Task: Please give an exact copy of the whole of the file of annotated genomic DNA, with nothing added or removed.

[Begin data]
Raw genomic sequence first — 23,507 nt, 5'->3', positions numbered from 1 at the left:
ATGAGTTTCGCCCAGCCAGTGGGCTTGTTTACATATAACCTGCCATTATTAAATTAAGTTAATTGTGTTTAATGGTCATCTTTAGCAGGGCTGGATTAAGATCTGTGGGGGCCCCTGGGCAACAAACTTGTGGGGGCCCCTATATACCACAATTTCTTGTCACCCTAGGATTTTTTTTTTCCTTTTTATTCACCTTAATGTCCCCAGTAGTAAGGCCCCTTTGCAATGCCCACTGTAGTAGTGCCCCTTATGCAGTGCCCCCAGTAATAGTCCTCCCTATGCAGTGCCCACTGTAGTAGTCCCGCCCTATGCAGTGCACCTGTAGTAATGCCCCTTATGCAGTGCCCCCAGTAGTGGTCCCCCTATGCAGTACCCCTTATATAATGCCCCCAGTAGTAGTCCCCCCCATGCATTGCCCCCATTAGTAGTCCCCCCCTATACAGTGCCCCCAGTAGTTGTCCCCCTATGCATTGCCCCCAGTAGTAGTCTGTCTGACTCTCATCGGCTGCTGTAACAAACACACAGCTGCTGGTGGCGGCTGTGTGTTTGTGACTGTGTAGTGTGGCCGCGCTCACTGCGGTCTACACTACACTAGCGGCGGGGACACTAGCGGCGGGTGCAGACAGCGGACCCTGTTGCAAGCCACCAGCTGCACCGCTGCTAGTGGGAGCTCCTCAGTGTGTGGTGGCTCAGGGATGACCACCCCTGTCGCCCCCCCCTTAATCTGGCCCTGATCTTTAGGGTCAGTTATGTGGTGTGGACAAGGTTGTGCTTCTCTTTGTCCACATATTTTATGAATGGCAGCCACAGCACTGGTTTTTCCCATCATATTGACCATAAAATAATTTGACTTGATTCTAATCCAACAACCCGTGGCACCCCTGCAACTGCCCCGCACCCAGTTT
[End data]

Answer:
Raw genomic sequence first — 23,507 nt, 5'->3', positions numbered from 1 at the left:
ATGAGTTTCGCCCAGCCAGTGGGCTTGTTTACATATAACCTGCCATTATTAAATTAAGTTAATTGTGTTTAATGGTCATCTTTAGCAGGGCTGGATTAAGATCTGTGGGGGCCCCTGGGCAACAAACTTGTGGGGGCCCCTATATACCACAATTTCTTGTCACCCTAGGATTTTTTTTTTCCTTTTTATTCACCTTAATGTCCCCAGTAGTAAGGCCCCTTTGCAATGCCCACTGTAGTAGTGCCCCTTATGCAGTGCCCCCAGTAATAGTCCTCCCTATGCAGTGCCCACTGTAGTAGTCCCGCCCTATGCAGTGCACCTGTAGTAATGCCCCTTATGCAGTGCCCCCAGTAGTGGTCCCCCTATGCAGTACCCCTTATATAATGCCCCCAGTAGTAGTCCCCCCCATGCATTGCCCCCATTAGTAGTCCCCCCCTATACAGTGCCCCCAGTAGTTGTCCCCCTATGCATTGCCCCCAGTAGTAGTCTGTCTGACTCTCATCGGCTGCTGTAACAAACACACAGCTGCTGGTGGCGGCTGTGTGTTTGTGACTGTGTAGTGTGGCCGCGCTCACTGCGGTCTACACTACACTAGCGGCGGGGACACTAGCGGCGGGTGCAGACAGCGGACCCTGTTGCAAGCCACCAGCTGCACCGCTGCTAGTGGGAGCTCCTCAGTGTGTGGTGGCTCAGGGATGACCACCCCTGTCGCCCCCCCCTTAATCTGGCCCTGATCTTTAGGGTCAGTTATGTGGTGTGGACAAGGTTGTGCTTCTCTTTGTCCACATATTTTATGAATGGCAGCCACAGCACTGGTTTTTCCCATCATATTGACCATAAAATAATTTGACTTGATTCTAATCCAACAACCCGTGGCACCCCTGCAACTGCCCCGCACCCAGTTT